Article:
Strategically located at the foot of Ngong Hills, overlooking the Nairobi National Park, is Ngong town.
The dusty town with roots in the British colonial rule having been one of Kenya’s settler farming grounds has grown from unpaved roads to a bustling suburb that has attracted investors and home developers over the years, raising the town’s land and property value.
“Ngong” is derived from the Maasai word “enkong’u emuny”, which means “rhinoceros spring”, the ‘eye’ of water” or “knuckles”, about the four hilly peaks of the Ngong Ridge.
The eye of the water has featured in the 1985 motion picture film “Out of Africa”- a ‘true story’ of Karen Blixen, according to the producers.
The intro captures Ngong hills with the voice of the narrator saying, “I had a farm in Africa, at the foot of the Ngong Hills.”
The scenes from the film catapulted Ngong Hills to be voted the world’s most romantic movie location by the travel deals website Travelzoo in 2018.
The town, once predominantly inhabited by the nomadic Maasai, has changed gradually, becoming a cosmopolitan centre, boasting remarkable developments in terms of infrastructure upgrades, social amenities, as well as physical and social structures.
Developers and real estate agents say expansion of part of Nairobi’s Ngong Road into a dual carriageway has seen the town’s land prices go up 14 percent last year, a new report shows, making the place easily accessible.
The latest HassConsult land price index fourth-quarter report revealed that Ngong was the best-performing town with prices increasing to 4.74 percent over the three months and 14 percent last year.
In 2012, a one-acre parcel of land in Ngong was selling at an average of Sh7.8 million and has more than tripled in the last decade to Sh28.8 million last year.
Ngong has come from the bottom of the pyramid to become the fifth priciest satellite town in Nairobi and is now the fastest growing among the eighteen satellite towns in the latest quarter ending December 2022.
This is after it overtook its peers like Syokimau whose asking price per acre is now Sh28.3 million and Juja’s Sh18.7 million according to the latest data from HassConsult.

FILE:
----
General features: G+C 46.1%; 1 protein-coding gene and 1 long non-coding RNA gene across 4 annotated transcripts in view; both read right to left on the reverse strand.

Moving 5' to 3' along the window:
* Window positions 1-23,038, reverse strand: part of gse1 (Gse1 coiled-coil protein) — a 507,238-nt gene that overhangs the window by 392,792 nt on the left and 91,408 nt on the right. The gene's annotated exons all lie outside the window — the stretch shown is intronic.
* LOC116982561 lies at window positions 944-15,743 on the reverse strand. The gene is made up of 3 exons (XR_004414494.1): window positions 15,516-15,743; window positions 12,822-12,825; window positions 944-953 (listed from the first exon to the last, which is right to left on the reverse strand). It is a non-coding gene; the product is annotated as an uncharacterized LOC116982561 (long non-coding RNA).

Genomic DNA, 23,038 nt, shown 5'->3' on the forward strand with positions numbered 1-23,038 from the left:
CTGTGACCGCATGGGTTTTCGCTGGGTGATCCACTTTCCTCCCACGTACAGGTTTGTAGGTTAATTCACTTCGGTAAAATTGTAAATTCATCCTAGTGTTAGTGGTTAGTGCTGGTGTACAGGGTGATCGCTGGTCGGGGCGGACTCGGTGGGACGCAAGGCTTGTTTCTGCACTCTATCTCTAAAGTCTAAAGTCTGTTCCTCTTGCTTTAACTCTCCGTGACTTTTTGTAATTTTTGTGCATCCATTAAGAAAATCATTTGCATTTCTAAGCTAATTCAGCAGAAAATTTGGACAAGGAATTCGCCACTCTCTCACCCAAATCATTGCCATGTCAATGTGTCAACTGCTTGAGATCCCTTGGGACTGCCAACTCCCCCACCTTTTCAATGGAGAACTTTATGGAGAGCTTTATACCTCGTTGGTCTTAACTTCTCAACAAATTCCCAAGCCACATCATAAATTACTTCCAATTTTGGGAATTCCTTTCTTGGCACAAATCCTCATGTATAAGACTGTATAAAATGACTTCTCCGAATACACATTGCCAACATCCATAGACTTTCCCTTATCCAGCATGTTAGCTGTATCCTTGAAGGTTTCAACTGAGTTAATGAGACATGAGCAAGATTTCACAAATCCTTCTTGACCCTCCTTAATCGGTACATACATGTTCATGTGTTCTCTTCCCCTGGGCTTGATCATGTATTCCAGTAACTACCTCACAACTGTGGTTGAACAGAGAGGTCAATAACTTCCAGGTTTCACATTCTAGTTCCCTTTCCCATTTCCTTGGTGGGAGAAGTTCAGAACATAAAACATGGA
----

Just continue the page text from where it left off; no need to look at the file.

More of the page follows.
But Ruaka remains the most expensive with an acre of land fetching Sh98.4 million, Kiambu follows at Sh43.7 million, Mlolongo is priced at Sh34.1 million, Tigoni goes at Sh29.3 million and Ngong at Sh28.8 million.
Property agents say the landscaping is one of the factors that has resulted in the increased investor appetite for slots in Ngong.
“This increase was because all the old infrastructure in that area was upgraded and normally there’s an immediate hike in prices when that happens, on top of that, in areas like Kiambu prices went up a long time and when a place gets expensive, people start to move where the prices haven’t gone up yet,” said Ms Sakina Hassanali, the head of development consulting and research at HassConsult.
“As soon as you have infrastructure upgrade in an area, you’ll see prices start to move, for example, in Kiambu County everything was flat last year as opposed to Tigoni because it [Tigoni] had a lot of rework on infrastructure and it’s the only one that changed although the whole county was stagnant.”
An urban investment plan for Ngong municipality prepared in 2019 showed the town suffered dilapidated roads, no access to clean water, incessant traffic jams, roadside informal trade, lack of sewerage systems and poor quality roads among others.
Part of Ngong road has been developed from the previous one to a double lane to ease traffic congestion.
The project is part of the construction and infrastructure upgrades meant to elevate Nairobi city’s status and its environs and achieve Vision 2030 objective of transforming the country’s position to a middle-income economy.
It took three phases with sections including Dagoretti Corner-Karen Roundabout (6.2km), Karen Road (1.9km), and a small section of Lang’ata Road from Karen Shopping Center (1.7km).
“Ngong is now more accessible and appealing to investors thanks to the Kenyan government’s investment in infrastructure projects including road and rail networks, which has increased demand,” said Marshal Mutei, sales manager at Lordship Africa.
Mr Mutei reckons that urbanisation and population growth have increased demand for inexpensive housing options in adjacent communities such as Ngong.
Land prices in neighbouring towns in Nairobi and Kiambu counties rose due to improved infrastructure including the Thika Superhighway that saw land in Juja appreciate to new highs and the Nairobi Expressway, which opened up towns such as Syokimau.
Suburbs are more expensive than satellite towns with an acre of land in Karen going for Sh65.4 million and up to Sh70 million while Upperhill, the most expensive place in Nairobi goes for between Sh491 million to Sh552.7 million.
“People are trying to look for the quiet, cool places and if you can’t afford areas like Karen you opt for Ngong,” said Collins Chacha the head of marketing at Homes Universal.
“Although it took five years to build the Ngong-Kibiko road and the Ngong SGR station, their completion had a greater positive impact on the neighbourhood than was initially anticipated,” said Mr Mutei.
He adds that “due to the construction of the southern by-pass as well as the Isinya-Kiserian bypass and the growth of Kitengela, Magadi, Nairobi, and Ongata Rongai, Ngong is now reachable via a variety of highways.”